Intended for healthcare professionals


Managing challenging interactions with patients

BMJ 2013; 347 doi: (Published 31 July 2013) Cite this as: BMJ 2013;347:f4673
  1. Marika Davies, medicolegal adviser
  1. 1Medical Protection Society, London
  1. stella.zegge{at}


Marika Davies suggests strategies for dealing with “difficult” patient interactions

Your clinic is running late, your computer has crashed for the third time today, you missed lunch, and then a patient with multiple complex medical problems comes in with a long list of new symptoms. He demands that you prescribe a new drug that is still being tested in clinical trials and refuses to listen to your explanation as to why you cannot do so. Voices become raised, and the consultation reaches a stalemate. How do you resolve this situation?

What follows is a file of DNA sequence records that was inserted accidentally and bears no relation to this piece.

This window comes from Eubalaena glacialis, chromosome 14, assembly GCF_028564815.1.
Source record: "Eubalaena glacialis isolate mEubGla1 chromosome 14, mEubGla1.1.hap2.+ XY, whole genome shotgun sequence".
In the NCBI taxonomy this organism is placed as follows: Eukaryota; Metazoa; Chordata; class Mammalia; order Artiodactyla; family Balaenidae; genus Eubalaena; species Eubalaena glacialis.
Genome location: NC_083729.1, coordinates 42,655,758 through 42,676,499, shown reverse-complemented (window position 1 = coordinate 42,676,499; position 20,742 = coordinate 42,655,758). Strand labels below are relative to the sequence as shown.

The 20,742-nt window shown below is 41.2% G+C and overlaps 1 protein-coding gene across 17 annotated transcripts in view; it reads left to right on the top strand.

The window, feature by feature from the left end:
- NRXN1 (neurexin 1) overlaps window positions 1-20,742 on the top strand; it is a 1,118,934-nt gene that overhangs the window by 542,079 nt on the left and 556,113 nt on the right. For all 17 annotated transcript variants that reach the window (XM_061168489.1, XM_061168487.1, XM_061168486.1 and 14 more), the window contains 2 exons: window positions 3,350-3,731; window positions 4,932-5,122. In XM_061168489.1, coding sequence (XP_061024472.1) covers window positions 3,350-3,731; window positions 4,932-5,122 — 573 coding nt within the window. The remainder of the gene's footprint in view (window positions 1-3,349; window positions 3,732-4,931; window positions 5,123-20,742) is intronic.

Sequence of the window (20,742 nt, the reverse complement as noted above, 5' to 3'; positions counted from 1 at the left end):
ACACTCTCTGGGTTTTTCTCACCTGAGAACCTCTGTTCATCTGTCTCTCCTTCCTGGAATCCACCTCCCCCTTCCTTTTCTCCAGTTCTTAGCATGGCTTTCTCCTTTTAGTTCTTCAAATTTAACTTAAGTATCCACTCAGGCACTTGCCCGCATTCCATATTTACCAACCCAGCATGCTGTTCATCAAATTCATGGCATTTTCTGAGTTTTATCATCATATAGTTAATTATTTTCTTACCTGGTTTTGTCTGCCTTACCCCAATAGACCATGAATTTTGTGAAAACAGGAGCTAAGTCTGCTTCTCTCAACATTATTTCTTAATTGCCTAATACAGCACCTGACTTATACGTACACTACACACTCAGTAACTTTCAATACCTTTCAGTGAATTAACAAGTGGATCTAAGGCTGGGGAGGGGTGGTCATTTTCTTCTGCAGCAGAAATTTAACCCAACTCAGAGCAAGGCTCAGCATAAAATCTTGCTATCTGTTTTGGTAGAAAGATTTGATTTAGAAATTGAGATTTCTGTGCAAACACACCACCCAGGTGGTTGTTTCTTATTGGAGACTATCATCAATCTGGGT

Fifteen per cent of clinical interactions with patients are perceived as “difficult” by doctors.12 Doctors can feel pushed to their limit when they encounter a “difficult” patient, but as the above scenario illustrates, several factors contribute to making a patient interaction challenging. Understanding the reasons behind these challenging interactions is a helpful first step in reducing their frequency.

What makes an interaction challenging?

The factors that contribute to a difficult situation can come from many sources, but can be broadly grouped into the following categories: patient, doctor, disease, and system.